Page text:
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Italian Authorities Find Sunken Ship Suspected of Carrying Toxic Chemicals

Italian authorities have found the wreck of a ship believed to have been sunk by the Calabrian mafia. An informer has alleged the mob sunk the ship carrying 120 barrels of toxic waste, one of more than 30 such vessels authorities think may lie on the seabed off the southern Italian coast.

Italian authorities believe the ship found about 500 meters underwater and 28 kilometers off the southern coast of Calabria may be the Cunsky, one of 32 vessels carrying toxic material that was allegedly sunk by the mob in a lucrative disposal racket.

Authorities used a robot submarine with a video camera to film the 110-meter vessel and its cargo. Pictures showed at least one barrel had fallen from its damaged hull and lay empty on the seabed.

Calabrian prosecutor Bruno Giordano said the contents of the barrels have still not been ascertained.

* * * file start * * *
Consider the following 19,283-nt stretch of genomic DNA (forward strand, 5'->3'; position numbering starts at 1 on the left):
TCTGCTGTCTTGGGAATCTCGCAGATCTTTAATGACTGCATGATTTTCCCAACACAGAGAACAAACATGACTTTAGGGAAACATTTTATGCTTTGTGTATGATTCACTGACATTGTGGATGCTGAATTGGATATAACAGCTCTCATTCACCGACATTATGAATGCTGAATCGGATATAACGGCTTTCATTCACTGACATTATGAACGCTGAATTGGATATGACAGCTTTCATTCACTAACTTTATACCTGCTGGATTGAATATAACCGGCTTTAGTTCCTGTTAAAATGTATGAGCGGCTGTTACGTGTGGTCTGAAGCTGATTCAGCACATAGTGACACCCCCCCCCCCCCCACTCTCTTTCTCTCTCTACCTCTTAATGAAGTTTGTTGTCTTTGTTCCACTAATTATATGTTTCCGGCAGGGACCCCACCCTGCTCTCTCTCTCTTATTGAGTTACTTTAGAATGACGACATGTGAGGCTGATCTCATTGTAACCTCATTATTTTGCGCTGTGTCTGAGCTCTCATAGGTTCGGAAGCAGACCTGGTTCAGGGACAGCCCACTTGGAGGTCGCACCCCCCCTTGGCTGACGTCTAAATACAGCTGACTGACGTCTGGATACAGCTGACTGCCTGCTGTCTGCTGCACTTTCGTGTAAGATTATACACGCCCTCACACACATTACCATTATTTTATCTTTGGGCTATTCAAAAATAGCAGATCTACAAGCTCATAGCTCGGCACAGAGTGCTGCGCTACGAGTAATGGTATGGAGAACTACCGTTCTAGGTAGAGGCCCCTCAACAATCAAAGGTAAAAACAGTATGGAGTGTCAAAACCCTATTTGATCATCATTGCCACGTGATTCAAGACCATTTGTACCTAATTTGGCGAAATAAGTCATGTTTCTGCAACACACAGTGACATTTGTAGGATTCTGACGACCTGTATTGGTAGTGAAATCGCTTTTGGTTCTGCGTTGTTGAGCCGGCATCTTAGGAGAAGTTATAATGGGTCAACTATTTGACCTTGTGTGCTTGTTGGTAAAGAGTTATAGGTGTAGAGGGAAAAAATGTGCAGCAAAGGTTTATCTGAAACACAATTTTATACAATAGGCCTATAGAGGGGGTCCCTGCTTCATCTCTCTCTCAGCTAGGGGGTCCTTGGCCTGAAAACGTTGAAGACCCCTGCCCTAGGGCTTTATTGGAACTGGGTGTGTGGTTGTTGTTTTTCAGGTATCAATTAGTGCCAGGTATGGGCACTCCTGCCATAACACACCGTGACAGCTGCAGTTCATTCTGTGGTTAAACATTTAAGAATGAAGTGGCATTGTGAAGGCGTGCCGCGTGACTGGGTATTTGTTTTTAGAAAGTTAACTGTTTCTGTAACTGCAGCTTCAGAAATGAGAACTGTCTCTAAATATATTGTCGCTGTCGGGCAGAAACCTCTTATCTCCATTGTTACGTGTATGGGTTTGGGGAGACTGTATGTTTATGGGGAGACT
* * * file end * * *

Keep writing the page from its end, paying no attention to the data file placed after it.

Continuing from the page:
He said one of the barrels appears to have a particular closing mechanism, a strengthened closure in the top part.

Giordano says former mobster Francesco Fonti, from the Calabrian-based mafia the 'ndrangheta, has claimed the mob sank hundreds of barrels of toxic waste, some of which may contain radioactive elements.

Fonti told authorities the location of the sunken ship and how he was involved in the explosion that brought the Cunsky down in 1992 and with two other ships carrying similar cargoes.

The prosecutor, who is based in the Calabrian town of Paola, said he has spoken to the ministry about health concerns. He said it is urgent to intervene with adequate measures.

Greenpeace and other environmental organizations have been compiling lists during the past few decades of ships that may have been carrying toxic waste and have disappeared off Italy and Greece.

Investigators and environmentalists say the introduction of tighter environmental legislation in the 1980s helped the mob rake in millions of dollars as they illegally disposed of the waste for northern Italian companies.